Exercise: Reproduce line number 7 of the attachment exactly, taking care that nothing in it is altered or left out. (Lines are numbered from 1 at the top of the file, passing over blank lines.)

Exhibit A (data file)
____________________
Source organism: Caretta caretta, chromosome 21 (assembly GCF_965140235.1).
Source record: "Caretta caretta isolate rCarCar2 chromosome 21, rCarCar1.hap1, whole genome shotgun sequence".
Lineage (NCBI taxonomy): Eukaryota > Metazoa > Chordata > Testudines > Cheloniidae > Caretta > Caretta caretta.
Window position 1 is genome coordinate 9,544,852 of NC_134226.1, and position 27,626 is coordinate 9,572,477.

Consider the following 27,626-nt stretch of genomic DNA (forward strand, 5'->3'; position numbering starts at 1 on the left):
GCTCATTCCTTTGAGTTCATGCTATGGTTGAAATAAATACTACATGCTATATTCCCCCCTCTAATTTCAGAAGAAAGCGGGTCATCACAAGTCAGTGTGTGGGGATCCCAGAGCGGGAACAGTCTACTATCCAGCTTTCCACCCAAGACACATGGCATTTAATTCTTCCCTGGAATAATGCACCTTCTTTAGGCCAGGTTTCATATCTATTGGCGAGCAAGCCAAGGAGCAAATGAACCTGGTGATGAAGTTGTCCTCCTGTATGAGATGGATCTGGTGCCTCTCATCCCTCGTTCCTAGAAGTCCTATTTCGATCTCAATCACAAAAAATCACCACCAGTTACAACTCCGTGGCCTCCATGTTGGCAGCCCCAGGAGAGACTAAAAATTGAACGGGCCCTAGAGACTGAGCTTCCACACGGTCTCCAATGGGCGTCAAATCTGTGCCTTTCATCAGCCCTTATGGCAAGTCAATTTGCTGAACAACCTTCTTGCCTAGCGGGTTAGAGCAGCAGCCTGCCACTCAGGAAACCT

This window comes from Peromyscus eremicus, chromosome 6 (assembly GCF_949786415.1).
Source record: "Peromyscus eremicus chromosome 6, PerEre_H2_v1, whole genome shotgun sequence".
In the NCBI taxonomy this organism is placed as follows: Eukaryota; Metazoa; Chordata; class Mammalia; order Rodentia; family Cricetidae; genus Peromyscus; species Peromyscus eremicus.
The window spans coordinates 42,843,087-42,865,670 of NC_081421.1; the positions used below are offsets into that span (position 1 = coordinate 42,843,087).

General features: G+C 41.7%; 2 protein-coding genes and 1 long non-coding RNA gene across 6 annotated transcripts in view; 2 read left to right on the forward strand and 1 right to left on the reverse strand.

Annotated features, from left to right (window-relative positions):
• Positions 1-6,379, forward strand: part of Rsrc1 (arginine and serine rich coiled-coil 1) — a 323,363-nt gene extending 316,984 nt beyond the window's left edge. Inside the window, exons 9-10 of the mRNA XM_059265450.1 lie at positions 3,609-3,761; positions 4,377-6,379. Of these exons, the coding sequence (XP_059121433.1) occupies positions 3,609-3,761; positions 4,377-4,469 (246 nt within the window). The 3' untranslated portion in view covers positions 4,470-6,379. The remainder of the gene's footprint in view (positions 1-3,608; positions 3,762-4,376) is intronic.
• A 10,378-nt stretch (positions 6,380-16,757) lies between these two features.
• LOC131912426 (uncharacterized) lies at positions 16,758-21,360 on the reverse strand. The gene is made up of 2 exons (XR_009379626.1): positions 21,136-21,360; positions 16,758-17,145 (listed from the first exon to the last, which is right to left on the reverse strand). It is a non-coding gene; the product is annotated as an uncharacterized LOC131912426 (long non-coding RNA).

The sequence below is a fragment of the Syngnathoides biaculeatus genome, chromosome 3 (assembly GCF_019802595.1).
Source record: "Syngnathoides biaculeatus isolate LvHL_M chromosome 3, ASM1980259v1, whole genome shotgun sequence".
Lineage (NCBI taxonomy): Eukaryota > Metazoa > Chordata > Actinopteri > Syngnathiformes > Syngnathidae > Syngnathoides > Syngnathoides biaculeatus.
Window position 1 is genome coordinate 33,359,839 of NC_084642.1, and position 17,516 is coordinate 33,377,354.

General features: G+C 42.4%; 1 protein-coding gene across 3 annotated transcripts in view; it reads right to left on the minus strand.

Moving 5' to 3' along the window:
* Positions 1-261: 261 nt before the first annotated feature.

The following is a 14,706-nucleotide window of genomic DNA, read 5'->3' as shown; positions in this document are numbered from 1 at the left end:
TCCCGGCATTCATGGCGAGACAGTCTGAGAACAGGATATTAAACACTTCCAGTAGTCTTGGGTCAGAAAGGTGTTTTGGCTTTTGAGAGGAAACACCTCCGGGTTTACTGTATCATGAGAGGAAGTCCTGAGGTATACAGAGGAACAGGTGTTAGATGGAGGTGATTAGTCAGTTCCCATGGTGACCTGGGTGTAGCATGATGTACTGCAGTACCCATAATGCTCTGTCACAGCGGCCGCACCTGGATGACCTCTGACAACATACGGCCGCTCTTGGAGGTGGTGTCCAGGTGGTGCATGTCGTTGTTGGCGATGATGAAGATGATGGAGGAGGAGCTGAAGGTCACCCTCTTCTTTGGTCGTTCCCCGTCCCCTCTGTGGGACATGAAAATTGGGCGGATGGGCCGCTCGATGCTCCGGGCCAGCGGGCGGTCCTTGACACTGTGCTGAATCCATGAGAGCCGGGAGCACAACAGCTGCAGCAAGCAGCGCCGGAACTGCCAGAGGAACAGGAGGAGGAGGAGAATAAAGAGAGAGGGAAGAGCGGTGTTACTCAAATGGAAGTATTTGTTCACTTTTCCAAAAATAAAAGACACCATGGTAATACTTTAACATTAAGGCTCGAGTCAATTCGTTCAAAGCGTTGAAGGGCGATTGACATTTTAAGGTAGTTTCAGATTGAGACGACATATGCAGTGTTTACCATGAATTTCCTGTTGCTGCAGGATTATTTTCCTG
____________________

This window comes from Peromyscus eremicus, chromosome 6 (assembly GCF_949786415.1).